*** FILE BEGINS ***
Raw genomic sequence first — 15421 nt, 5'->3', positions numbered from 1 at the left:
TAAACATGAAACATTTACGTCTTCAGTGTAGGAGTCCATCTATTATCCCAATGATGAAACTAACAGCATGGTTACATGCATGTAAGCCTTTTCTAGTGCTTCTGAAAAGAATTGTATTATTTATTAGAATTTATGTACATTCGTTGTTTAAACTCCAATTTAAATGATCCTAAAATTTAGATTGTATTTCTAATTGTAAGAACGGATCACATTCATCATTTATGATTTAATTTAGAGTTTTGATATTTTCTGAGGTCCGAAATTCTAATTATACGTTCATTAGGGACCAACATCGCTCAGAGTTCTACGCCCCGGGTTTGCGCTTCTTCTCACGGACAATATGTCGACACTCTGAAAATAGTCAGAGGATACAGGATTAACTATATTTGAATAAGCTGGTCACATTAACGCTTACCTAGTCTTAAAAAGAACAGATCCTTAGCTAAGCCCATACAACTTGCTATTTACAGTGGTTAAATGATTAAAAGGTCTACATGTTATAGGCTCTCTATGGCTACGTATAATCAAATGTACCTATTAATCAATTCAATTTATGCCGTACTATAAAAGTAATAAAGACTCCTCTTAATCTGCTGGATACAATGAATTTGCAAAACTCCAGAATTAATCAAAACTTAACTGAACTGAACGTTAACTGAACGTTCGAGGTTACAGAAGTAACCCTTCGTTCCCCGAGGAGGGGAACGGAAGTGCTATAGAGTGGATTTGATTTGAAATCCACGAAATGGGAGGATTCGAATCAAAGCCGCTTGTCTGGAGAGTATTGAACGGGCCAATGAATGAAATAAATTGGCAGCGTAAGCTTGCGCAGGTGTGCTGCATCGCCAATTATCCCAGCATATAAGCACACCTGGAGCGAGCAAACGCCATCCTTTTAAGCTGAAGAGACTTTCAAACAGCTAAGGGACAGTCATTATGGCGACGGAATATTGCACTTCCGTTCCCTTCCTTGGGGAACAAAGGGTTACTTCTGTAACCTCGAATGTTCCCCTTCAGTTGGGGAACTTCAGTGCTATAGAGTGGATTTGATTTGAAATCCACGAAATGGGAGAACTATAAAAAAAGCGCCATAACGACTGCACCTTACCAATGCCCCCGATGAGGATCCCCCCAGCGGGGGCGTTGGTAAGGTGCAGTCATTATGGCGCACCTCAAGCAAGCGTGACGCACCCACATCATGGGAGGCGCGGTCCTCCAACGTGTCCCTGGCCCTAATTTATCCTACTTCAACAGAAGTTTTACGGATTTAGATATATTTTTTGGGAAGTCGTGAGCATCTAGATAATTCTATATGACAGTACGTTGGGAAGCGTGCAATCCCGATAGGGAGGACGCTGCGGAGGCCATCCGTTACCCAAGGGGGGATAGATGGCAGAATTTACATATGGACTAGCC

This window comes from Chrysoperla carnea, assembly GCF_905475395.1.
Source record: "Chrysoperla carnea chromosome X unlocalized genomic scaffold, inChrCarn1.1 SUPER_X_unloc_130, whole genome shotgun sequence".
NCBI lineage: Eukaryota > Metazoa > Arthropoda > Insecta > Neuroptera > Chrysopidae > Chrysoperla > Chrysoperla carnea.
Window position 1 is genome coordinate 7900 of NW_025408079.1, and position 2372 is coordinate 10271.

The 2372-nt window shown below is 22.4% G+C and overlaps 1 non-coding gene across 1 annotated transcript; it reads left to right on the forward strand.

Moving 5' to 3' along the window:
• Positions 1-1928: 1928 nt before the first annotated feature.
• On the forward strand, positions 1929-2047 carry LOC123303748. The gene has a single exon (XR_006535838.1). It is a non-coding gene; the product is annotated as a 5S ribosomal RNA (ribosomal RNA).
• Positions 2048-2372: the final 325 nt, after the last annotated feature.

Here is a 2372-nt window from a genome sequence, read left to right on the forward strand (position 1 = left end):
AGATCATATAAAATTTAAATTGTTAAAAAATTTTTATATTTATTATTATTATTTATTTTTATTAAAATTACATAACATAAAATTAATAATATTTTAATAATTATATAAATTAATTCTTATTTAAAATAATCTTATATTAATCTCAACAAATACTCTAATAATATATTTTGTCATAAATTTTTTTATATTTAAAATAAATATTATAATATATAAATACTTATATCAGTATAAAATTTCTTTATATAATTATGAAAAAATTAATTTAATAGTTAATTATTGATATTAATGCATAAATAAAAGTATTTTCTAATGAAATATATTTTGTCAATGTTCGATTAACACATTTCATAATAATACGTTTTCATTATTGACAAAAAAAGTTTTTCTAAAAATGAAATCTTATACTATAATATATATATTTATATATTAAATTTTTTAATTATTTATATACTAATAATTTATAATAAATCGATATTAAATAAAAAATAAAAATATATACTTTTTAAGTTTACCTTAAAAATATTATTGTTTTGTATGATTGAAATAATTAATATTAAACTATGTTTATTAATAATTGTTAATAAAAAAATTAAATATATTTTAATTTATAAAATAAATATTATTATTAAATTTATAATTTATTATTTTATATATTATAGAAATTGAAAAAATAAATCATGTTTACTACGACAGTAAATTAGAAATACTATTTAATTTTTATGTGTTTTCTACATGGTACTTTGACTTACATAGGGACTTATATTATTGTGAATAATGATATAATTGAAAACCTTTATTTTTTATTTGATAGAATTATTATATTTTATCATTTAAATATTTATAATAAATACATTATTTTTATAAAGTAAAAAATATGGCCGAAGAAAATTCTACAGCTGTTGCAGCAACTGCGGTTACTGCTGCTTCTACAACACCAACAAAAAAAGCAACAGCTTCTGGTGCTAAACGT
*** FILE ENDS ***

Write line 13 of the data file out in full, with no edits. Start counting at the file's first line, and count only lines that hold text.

AGATCATATAAAATTTAAATTGTTAAAAAATTTTTATATTTATTATTATTATTTATTTTTATTAAAATTACATAACATAAAATTAATAATATTTTAATAATTATATAAATTAATTCTTATTTAAAATAATCTTATATTAATCTCAACAAATACTCTAATAATATATTTTGTCATAAATTTTTTTATATTTAAAATAAATATTATAATATATAAATACTTATATCAGTATAAAATTTCTTTATATAATTATGAAAAAATTAATTTAATAGTTAATTATTGATATTAATGCATAAATAAAAGTATTTTCTAATGAAATATATTTTGTCAATGTTCGATTAACACATTTCATAATAATACGTTTTCATTATTGACAAAAAAAGTTTTTCTAAAAATGAAATCTTATACTATAATATATATATTTATATATTAAATTTTTTAATTATTTATATACTAATAATTTATAATAAATCGATATTAAATAAAAAATAAAAATATATACTTTTTAAGTTTACCTTAAAAATATTATTGTTTTGTATGATTGAAATAATTAATATTAAACTATGTTTATTAATAATTGTTAATAAAAAAATTAAATATATTTTAATTTATAAAATAAATATTATTATTAAATTTATAATTTATTATTTTATATATTATAGAAATTGAAAAAATAAATCATGTTTACTACGACAGTAAATTAGAAATACTATTTAATTTTTATGTGTTTTCTACATGGTACTTTGACTTACATAGGGACTTATATTATTGTGAATAATGATATAATTGAAAACCTTTATTTTTTATTTGATAGAATTATTATATTTTATCATTTAAATATTTATAATAAATACATTATTTTTATAAAGTAAAAAATATGGCCGAAGAAAATTCTACAGCTGTTGCAGCAACTGCGGTTACTGCTGCTTCTACAACACCAACAAAAAAAGCAACAGCTTCTGGTGCTAAACGT